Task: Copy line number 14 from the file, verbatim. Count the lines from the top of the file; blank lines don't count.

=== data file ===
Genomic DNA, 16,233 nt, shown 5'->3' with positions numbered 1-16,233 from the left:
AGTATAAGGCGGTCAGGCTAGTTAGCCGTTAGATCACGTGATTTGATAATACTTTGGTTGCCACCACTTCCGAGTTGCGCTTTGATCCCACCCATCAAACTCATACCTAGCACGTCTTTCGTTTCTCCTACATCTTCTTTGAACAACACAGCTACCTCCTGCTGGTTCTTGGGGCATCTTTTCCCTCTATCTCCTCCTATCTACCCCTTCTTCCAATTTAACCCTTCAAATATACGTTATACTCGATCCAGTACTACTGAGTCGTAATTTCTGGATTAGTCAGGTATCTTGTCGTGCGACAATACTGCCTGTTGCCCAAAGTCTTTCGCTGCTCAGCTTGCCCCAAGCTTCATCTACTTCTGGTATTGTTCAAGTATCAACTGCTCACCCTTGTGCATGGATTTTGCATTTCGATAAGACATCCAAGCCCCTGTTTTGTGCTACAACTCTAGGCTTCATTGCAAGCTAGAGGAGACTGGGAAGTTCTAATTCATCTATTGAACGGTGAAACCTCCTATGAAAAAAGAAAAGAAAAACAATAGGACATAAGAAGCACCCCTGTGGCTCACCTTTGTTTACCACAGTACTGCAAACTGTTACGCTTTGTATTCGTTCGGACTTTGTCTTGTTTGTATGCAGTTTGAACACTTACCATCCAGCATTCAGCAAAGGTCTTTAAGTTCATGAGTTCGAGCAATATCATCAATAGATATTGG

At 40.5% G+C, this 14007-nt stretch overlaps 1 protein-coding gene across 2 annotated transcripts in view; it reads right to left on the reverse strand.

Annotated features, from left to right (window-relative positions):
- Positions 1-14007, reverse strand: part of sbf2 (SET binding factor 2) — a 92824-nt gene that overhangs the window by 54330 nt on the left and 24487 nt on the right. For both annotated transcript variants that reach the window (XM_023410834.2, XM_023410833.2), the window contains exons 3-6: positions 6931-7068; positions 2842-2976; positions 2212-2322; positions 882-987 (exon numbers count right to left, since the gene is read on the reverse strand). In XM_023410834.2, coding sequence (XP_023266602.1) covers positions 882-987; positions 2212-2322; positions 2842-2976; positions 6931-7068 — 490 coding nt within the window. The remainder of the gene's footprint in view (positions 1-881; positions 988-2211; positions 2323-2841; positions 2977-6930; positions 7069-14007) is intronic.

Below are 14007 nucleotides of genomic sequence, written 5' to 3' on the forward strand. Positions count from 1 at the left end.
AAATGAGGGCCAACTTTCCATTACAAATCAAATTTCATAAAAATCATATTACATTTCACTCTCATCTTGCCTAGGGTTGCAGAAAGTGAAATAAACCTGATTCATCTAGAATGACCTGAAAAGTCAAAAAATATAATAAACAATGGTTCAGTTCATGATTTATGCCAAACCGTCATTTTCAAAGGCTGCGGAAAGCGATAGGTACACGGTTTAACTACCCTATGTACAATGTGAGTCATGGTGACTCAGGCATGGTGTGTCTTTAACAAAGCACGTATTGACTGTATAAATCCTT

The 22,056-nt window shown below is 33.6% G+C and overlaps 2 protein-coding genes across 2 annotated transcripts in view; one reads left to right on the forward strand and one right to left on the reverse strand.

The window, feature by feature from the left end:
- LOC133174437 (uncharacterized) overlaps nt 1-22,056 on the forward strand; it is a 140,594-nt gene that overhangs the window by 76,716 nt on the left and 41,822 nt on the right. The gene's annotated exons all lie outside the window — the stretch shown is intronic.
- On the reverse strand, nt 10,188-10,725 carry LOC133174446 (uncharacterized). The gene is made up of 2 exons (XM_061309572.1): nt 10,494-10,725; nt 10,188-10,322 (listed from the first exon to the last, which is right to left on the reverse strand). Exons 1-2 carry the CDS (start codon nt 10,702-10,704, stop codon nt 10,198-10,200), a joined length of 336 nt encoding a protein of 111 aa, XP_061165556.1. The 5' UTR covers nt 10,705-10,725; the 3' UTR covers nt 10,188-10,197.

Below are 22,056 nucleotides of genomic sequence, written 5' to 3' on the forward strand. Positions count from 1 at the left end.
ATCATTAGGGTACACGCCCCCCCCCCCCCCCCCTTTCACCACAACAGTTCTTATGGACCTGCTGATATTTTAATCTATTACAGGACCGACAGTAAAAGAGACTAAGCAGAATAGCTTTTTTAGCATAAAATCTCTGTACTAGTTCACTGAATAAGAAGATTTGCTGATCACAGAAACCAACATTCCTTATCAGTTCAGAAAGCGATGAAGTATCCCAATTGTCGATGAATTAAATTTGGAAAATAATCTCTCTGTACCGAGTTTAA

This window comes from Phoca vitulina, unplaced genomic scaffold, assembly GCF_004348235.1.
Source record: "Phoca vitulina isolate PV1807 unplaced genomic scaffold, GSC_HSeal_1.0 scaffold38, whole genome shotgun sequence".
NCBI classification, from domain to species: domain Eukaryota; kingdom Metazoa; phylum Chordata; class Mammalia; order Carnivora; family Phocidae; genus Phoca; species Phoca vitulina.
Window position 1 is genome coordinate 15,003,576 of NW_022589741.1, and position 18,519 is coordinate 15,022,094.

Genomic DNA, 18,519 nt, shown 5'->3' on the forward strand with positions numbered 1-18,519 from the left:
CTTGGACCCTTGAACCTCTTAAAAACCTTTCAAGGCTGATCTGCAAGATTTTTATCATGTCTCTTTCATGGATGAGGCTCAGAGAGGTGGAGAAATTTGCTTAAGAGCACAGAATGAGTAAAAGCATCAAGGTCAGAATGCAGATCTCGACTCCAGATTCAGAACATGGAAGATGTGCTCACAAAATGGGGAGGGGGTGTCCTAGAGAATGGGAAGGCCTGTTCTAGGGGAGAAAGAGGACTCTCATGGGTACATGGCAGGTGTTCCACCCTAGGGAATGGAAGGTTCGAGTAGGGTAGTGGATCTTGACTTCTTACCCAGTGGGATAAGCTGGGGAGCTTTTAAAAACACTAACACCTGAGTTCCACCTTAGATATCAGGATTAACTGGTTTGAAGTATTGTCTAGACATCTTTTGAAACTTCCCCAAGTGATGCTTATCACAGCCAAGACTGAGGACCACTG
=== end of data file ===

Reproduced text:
This window comes from Phoca vitulina, unplaced genomic scaffold, assembly GCF_004348235.1.